After his sermon, in Matthew 8, Jesus cleanses a leper, heals many people of their sicknesses, calms a storm, and casts out demons. These are not random stories of the miracles of Jesus. He is proving his authority. When he touches the unclean, he doesn’t become unclean. The unclean person becomes clean. He shows he has authority over the physical realm through healing diseases and calming a storm. He shows he has authority over the spiritual realm by casting out demons. 

At the beginning of Matthew 9, Jesus shows he has the power to forgive sins (making himself equal to God) through healing a paralyzed man. Jesus’ interaction with Peter after he partially and then fully heals the blind man helps us understand the truth that this miracle is pointing us to. 

Photo by Jens Johnsson on Pexels.com

2) Like the blind man, Peter could only partially see. 

After this weird healing interaction with the blind man, Jesus asks the disciples who they believe that he is. Peter replies by saying that Jesus is the Christ. In another account of this story, Jesus tells Peter that he is blessed and that flesh and blood didn’t reveal this to him.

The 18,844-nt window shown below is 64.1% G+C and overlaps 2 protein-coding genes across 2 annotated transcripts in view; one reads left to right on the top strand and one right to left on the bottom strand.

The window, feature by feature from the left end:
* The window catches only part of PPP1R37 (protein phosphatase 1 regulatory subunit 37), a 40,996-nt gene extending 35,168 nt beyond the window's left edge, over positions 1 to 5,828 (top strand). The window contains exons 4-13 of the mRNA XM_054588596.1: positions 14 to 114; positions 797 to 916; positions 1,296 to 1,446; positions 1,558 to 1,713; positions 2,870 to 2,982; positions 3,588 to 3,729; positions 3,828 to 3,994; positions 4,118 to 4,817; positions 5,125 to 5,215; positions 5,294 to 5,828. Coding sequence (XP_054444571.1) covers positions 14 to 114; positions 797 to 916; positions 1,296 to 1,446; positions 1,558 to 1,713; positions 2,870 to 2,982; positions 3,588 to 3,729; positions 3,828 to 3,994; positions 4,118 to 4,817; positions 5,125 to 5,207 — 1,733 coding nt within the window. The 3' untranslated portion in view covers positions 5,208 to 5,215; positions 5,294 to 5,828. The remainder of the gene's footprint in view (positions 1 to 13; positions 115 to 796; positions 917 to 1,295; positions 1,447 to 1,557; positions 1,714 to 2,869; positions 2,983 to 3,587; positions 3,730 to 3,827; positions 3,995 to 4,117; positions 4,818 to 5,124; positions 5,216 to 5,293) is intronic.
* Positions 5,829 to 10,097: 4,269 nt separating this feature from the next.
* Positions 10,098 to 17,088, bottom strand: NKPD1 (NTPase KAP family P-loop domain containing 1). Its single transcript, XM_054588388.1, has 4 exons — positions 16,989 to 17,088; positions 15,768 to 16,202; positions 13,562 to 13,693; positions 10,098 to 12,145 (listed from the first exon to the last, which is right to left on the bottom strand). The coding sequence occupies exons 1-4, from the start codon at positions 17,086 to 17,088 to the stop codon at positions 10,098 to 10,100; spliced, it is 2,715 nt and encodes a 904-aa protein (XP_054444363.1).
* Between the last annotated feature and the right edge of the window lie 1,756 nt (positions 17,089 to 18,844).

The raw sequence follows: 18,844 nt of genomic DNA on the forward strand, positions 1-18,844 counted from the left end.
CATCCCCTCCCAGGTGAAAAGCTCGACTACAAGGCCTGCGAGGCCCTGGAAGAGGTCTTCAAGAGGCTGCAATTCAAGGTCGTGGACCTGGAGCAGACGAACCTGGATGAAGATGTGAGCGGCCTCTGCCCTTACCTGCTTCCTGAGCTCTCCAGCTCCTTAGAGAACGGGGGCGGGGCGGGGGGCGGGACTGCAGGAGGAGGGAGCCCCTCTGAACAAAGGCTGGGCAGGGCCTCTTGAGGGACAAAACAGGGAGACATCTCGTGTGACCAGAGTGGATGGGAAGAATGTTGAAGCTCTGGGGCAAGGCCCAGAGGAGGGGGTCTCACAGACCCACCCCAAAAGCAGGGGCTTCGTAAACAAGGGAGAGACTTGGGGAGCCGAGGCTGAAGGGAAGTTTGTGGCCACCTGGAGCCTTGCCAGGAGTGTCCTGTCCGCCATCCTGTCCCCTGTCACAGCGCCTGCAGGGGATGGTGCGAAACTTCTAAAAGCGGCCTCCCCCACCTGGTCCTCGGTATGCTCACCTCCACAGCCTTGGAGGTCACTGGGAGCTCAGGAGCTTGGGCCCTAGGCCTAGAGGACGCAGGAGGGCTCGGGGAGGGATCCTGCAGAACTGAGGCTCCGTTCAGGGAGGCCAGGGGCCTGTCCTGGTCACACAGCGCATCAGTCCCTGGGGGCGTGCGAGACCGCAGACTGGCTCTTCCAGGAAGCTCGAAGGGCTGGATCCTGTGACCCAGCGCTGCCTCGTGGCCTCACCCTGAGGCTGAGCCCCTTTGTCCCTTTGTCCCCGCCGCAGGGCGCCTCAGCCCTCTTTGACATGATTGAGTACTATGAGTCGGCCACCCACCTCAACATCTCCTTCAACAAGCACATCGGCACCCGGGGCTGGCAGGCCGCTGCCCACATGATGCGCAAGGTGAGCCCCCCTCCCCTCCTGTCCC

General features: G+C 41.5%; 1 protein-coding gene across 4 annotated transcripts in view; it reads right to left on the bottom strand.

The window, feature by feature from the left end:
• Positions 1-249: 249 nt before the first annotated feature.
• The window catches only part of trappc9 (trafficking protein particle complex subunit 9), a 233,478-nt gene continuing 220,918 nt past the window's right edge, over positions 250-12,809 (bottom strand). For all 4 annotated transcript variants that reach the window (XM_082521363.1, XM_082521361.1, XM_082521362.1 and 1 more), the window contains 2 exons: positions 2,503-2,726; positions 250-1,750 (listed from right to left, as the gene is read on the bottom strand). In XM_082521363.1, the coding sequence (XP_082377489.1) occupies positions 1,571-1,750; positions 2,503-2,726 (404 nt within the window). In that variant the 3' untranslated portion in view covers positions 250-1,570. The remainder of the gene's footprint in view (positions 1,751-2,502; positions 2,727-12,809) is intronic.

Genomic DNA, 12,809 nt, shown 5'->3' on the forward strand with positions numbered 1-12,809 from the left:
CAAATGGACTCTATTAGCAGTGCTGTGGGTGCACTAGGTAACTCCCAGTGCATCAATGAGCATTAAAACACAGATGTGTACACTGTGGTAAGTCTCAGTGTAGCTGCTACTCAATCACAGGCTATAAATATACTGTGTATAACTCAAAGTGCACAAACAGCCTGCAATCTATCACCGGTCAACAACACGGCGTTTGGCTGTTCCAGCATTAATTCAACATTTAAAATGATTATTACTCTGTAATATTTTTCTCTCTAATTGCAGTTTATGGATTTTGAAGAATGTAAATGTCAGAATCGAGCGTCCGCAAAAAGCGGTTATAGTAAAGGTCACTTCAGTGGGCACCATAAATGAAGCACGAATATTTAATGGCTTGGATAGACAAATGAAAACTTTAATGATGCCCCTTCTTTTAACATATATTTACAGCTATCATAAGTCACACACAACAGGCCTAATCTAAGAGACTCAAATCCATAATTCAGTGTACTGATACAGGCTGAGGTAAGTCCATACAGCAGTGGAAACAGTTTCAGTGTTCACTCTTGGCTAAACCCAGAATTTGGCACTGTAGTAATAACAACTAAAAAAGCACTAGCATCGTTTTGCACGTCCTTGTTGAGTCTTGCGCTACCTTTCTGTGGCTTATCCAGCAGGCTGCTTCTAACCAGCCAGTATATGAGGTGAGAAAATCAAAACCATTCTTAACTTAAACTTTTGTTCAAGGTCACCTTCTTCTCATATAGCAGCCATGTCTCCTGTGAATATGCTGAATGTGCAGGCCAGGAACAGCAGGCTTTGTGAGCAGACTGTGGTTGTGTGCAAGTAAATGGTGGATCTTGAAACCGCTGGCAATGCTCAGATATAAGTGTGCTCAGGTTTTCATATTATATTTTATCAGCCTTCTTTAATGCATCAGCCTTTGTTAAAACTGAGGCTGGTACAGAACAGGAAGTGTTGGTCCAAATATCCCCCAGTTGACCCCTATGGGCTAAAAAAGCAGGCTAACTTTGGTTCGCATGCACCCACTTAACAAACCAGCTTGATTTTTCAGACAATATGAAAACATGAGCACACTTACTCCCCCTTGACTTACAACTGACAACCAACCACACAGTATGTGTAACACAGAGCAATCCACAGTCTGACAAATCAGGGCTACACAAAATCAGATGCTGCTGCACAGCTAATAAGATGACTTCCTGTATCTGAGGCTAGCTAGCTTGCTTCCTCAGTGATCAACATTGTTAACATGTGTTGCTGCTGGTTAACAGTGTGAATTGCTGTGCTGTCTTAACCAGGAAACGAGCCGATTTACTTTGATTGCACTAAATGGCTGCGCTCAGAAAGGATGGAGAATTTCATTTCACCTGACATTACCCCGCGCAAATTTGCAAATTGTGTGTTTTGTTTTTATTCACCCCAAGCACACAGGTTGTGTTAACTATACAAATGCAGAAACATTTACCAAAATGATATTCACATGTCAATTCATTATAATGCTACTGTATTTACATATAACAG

However, in the next few verses, we see that Peter doesn’t understand fully what it means for Jesus to be the Christ. He doesn’t understand that Jesus is supposed to suffer and die and that his followers must also take up their crosses for the cause of Christ. 

In the same way that the blind man’s sight was partially restored to him, Peter’s ability to acknowledge and trust that Jesus is the Christ was the result of a miracle. However, Peter still couldn’t see the fullness of who Jesus was as the Messiah or the Christ.